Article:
also...if we work for agencies- does than mean we will lose our self employed status? And if we do will your govt give us the same perks as other public servants re pension, holiday pay, sickness etc. You know what...that sounds good to me- will you do all my paperwork too Ms Truss?
I want to be really clear ElectricalBanana; you will not be made to join an agency. Joining an agency will be entirely voluntary and childminders will be able to remain individually registered with and inspected by Ofsted. It will be up to childminders to decide which option works for them and parents.
Well be saying more about how agencies will work soon.
We are also making changes to funding to put childminders on an equal footing to nurseries. Where an agency or independent childminder has been approved by Ofsted, they will be able to offer funded provision for three and four-year-olds without the need to jump through additional hoops at local authority level.
All good and outstanding childminders will be able to offer two year old places.
It doenst matter how experienced/qualified the member of staff - if there are more children and less staff each child gets less individual time - do you genuinely not understand this?
Do you mean that nurseries would have to employ someone at a graduate level in order to increase the ratios for babies to 1:4 as the information given to date only suggests that the required level would be that of the EYE which is level3/Alevel equivalent?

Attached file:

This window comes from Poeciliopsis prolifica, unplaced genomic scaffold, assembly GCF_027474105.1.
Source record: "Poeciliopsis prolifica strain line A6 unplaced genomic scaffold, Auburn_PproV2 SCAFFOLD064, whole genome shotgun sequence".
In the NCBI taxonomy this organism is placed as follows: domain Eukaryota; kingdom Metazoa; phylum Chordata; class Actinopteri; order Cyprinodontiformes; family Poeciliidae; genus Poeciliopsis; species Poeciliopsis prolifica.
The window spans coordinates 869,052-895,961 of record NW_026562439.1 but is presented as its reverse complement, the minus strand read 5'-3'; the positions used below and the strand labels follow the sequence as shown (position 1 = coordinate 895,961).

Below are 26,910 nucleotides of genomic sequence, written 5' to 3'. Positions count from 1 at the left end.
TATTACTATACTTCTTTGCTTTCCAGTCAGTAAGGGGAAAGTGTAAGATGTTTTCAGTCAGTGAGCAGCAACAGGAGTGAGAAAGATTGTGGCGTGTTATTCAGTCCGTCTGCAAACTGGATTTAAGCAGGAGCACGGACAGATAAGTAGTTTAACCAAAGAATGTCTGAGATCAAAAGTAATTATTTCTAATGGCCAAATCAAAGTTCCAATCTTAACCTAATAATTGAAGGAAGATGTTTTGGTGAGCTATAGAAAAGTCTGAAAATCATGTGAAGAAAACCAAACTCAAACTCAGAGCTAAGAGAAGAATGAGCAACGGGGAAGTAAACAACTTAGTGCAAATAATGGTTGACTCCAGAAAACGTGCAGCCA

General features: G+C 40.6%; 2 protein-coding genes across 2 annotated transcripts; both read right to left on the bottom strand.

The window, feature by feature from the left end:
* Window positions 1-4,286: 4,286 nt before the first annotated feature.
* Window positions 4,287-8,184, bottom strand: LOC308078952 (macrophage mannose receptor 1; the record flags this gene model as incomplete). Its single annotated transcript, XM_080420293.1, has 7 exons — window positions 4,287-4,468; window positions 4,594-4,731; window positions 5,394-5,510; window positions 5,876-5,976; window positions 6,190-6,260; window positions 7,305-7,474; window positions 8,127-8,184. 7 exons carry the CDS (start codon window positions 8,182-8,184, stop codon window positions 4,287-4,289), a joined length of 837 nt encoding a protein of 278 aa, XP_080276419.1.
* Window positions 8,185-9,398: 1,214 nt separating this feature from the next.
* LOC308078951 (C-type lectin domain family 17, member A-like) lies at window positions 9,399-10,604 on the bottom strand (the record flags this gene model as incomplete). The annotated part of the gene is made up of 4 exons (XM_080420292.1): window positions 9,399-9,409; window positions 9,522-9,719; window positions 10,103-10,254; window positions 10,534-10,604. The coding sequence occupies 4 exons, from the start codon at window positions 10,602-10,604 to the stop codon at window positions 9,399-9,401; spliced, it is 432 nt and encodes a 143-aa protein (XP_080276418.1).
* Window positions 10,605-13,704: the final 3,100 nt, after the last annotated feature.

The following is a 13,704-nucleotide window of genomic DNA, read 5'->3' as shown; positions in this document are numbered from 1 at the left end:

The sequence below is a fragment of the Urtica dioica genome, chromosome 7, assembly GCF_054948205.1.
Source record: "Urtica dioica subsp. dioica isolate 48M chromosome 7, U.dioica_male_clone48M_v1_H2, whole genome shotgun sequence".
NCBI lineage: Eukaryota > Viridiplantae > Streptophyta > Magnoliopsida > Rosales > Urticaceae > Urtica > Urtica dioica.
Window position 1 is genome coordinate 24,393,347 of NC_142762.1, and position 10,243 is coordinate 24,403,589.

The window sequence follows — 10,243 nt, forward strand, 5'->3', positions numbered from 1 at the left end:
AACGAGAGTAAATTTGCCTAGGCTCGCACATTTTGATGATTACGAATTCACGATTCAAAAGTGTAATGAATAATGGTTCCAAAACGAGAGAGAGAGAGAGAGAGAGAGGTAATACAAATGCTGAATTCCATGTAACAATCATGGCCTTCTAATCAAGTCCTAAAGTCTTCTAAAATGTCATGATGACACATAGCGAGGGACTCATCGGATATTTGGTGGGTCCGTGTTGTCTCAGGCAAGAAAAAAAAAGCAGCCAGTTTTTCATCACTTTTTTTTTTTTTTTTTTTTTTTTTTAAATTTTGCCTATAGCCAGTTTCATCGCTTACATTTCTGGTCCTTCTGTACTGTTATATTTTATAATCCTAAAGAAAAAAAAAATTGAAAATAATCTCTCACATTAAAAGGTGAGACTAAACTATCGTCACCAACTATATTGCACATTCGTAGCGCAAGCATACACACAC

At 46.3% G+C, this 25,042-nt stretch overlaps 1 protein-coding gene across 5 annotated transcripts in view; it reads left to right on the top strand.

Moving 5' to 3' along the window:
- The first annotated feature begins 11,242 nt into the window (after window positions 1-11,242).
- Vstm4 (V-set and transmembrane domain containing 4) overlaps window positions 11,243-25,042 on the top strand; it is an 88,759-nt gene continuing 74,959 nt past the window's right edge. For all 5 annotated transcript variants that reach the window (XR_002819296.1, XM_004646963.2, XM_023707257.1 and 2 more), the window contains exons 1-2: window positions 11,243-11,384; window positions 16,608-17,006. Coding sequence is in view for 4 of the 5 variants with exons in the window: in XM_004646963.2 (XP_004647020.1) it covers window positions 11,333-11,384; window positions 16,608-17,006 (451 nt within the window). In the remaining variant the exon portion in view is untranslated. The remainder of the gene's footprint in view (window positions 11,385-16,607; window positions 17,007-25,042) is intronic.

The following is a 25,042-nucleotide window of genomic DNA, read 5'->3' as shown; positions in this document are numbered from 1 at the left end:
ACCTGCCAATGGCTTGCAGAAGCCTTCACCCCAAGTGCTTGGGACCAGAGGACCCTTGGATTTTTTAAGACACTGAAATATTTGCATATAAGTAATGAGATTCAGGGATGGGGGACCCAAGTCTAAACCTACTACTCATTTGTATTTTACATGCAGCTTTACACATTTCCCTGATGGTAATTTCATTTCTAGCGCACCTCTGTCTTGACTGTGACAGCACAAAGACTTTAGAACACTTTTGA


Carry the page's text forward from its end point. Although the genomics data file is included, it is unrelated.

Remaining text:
'and to be clear on babies, we would only allow nurseries to operate on the extended ratio if they were taking on somebody who was really experienced and expert'
Liz, I welcome upskilling the workforce but the point is that with babies (under 18 months) it's often simply pairs of hands to feed/change a nappy/cuddle that's required hence needing at least 1:3. You could have the best child development expert ever looking after 4 under 2's and i'm sure they would provide an excellent developmental experience but there is no way they could meet their basic nappy/feed/sleep/cuddle needs.
Thanks for coming on to Mumsnet to get our feedback.
I do hope that you appreciate the implications of these proposals and that you will be sensible about ratios and abandon that element of the proposals, because beyond providing responsive care for individual needs the ratio will simply not be safe - I have no doubt that accidents (and god forbid deaths) will increase if these plans go forward. Please don't dare come here and say that you've consulted such an important forum to attempt to give any validity to these dangerous proposals.
GCSE's do not equal more pairs of hands or eyes.
My question: how will you ensure settings operate safely with the proposed new ratios, and to show that you really have thought about the idea in practice, will you commit to undertaking a "back to the floor" visit for a whole day to a busy nursery working to the current ratios?
If previous elections have been said to be about "Mondeo mums" then please really listen to us here. We do vote and we will bear all this in mind at the next election! We're all saying the same - this ratios thing is a really bad idea!
The evidence around safety is that it's about good leadership and management, and having staff who are experienced, well-qualified and know what they're doing. I've visited French nurseries operating these ratios, that as a mother I'd be delighted to send my children to, as I can see that they're highly professional and safe places where children are engaged in really positive, structured play and activities. In nurseries like at Durand Academy in Stockwell, this happens in England too, where children of age 3 and 4 are led in groups of 26 with an assistant, and a really good, qualified early years teacher.